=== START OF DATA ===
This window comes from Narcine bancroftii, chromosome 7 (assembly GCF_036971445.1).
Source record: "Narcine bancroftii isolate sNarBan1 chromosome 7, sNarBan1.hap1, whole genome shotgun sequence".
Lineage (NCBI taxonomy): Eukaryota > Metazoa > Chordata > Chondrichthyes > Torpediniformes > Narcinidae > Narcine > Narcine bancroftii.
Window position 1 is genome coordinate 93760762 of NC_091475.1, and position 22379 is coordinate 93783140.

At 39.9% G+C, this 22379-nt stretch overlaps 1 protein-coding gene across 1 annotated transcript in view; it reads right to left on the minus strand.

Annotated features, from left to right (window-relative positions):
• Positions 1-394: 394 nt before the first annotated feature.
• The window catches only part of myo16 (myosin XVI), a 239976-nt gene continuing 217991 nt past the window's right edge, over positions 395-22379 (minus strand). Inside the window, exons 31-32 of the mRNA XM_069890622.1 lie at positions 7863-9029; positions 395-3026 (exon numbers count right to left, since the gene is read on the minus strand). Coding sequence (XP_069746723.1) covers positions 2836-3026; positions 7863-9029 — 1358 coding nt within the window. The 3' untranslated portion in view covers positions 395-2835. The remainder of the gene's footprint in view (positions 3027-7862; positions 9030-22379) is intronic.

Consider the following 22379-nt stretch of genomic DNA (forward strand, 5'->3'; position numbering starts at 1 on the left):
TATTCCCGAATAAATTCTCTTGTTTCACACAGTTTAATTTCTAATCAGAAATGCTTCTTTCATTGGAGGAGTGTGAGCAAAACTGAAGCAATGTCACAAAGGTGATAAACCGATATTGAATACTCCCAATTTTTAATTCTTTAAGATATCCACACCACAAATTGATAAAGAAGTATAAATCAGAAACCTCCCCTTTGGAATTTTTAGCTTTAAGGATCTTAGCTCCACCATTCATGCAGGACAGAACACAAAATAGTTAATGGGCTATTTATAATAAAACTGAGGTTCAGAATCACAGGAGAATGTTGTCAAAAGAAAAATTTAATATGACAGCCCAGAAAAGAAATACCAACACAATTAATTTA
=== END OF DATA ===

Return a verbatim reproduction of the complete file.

This window comes from Narcine bancroftii, chromosome 7 (assembly GCF_036971445.1).
Source record: "Narcine bancroftii isolate sNarBan1 chromosome 7, sNarBan1.hap1, whole genome shotgun sequence".
Lineage (NCBI taxonomy): Eukaryota > Metazoa > Chordata > Chondrichthyes > Torpediniformes > Narcinidae > Narcine > Narcine bancroftii.
Window position 1 is genome coordinate 93760762 of NC_091475.1, and position 22379 is coordinate 93783140.

At 39.9% G+C, this 22379-nt stretch overlaps 1 protein-coding gene across 1 annotated transcript in view; it reads right to left on the minus strand.

Annotated features, from left to right (window-relative positions):
• Positions 1-394: 394 nt before the first annotated feature.
• The window catches only part of myo16 (myosin XVI), a 239976-nt gene continuing 217991 nt past the window's right edge, over positions 395-22379 (minus strand). Inside the window, exons 31-32 of the mRNA XM_069890622.1 lie at positions 7863-9029; positions 395-3026 (exon numbers count right to left, since the gene is read on the minus strand). Coding sequence (XP_069746723.1) covers positions 2836-3026; positions 7863-9029 — 1358 coding nt within the window. The 3' untranslated portion in view covers positions 395-2835. The remainder of the gene's footprint in view (positions 3027-7862; positions 9030-22379) is intronic.

Consider the following 22379-nt stretch of genomic DNA (forward strand, 5'->3'; position numbering starts at 1 on the left):
TATTCCCGAATAAATTCTCTTGTTTCACACAGTTTAATTTCTAATCAGAAATGCTTCTTTCATTGGAGGAGTGTGAGCAAAACTGAAGCAATGTCACAAAGGTGATAAACCGATATTGAATACTCCCAATTTTTAATTCTTTAAGATATCCACACCACAAATTGATAAAGAAGTATAAATCAGAAACCTCCCCTTTGGAATTTTTAGCTTTAAGGATCTTAGCTCCACCATTCATGCAGGACAGAACACAAAATAGTTAATGGGCTATTTATAATAAAACTGAGGTTCAGAATCACAGGAGAATGTTGTCAAAAGAAAAATTTAATATGACAGCCCAGAAAAGAAATACCAACACAATTAATTTA